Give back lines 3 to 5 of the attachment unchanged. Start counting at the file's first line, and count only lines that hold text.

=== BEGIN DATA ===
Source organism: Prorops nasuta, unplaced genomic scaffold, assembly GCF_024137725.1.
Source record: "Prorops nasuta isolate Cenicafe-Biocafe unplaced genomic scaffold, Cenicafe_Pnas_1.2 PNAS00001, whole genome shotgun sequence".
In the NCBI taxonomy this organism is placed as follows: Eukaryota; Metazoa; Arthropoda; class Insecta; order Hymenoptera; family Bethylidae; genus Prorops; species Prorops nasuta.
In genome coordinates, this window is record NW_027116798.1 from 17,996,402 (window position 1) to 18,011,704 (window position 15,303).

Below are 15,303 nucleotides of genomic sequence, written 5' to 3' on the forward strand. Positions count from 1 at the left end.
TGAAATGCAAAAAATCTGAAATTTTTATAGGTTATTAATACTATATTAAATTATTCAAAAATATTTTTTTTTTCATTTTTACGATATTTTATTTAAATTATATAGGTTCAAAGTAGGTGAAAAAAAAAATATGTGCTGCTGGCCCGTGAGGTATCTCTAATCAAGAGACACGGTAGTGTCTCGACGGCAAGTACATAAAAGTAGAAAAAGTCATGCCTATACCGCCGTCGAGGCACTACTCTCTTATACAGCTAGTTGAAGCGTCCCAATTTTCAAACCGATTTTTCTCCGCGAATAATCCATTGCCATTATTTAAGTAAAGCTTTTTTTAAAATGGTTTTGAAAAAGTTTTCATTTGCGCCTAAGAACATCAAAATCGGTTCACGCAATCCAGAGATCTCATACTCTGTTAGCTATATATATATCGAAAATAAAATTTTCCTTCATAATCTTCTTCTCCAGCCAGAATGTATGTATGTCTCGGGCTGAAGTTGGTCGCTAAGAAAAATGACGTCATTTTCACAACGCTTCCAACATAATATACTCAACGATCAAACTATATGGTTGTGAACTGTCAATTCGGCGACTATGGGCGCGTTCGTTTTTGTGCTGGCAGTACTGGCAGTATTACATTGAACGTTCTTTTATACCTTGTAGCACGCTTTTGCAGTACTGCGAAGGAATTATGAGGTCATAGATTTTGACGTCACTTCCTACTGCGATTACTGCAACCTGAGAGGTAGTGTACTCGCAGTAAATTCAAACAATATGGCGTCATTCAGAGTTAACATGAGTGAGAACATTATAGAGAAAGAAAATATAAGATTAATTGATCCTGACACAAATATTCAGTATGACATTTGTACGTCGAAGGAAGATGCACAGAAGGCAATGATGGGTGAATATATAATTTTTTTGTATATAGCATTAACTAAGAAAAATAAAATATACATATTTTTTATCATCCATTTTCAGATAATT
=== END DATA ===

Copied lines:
In the NCBI taxonomy this organism is placed as follows: Eukaryota; Metazoa; Arthropoda; class Insecta; order Hymenoptera; family Bethylidae; genus Prorops; species Prorops nasuta.
In genome coordinates, this window is record NW_027116798.1 from 17,996,402 (window position 1) to 18,011,704 (window position 15,303).

Below are 15,303 nucleotides of genomic sequence, written 5' to 3' on the forward strand. Positions count from 1 at the left end.